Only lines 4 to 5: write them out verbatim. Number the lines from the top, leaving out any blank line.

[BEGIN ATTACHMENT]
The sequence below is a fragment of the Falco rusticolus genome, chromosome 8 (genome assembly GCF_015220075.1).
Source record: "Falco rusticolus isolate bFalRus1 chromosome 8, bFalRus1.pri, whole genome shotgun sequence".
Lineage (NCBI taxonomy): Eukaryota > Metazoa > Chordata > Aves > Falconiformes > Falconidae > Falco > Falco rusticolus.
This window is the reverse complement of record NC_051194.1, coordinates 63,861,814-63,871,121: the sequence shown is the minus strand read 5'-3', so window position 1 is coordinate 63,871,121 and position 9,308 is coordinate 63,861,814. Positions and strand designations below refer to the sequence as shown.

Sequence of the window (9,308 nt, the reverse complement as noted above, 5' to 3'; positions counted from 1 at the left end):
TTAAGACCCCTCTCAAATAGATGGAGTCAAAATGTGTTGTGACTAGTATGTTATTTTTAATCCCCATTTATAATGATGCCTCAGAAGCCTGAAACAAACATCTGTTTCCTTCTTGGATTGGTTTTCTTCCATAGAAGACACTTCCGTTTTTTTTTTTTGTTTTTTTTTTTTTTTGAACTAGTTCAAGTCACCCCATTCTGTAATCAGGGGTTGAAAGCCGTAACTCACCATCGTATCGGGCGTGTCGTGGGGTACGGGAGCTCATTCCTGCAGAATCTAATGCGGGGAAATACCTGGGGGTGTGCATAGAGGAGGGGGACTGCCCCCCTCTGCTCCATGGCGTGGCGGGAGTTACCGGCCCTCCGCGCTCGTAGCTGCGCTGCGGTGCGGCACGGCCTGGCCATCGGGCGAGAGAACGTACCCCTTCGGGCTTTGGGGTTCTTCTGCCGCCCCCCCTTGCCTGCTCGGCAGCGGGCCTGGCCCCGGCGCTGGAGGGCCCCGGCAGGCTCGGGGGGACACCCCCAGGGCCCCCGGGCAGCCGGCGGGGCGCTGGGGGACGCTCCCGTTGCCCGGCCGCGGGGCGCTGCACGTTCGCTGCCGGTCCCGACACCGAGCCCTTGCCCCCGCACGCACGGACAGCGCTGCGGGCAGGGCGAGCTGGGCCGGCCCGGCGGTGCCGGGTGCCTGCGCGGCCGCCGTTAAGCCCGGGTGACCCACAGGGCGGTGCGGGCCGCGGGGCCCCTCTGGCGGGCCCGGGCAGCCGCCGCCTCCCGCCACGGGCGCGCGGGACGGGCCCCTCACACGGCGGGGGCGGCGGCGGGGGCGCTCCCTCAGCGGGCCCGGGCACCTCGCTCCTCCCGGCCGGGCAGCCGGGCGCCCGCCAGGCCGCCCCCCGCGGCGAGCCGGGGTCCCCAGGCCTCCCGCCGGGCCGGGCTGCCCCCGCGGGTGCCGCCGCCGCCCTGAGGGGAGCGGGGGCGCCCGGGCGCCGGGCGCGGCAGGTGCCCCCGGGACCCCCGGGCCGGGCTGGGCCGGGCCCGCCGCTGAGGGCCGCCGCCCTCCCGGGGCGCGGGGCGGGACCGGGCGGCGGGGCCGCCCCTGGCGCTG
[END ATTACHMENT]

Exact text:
This window is the reverse complement of record NC_051194.1, coordinates 63,861,814-63,871,121: the sequence shown is the minus strand read 5'-3', so window position 1 is coordinate 63,871,121 and position 9,308 is coordinate 63,861,814. Positions and strand designations below refer to the sequence as shown.

Sequence of the window (9,308 nt, the reverse complement as noted above, 5' to 3'; positions counted from 1 at the left end):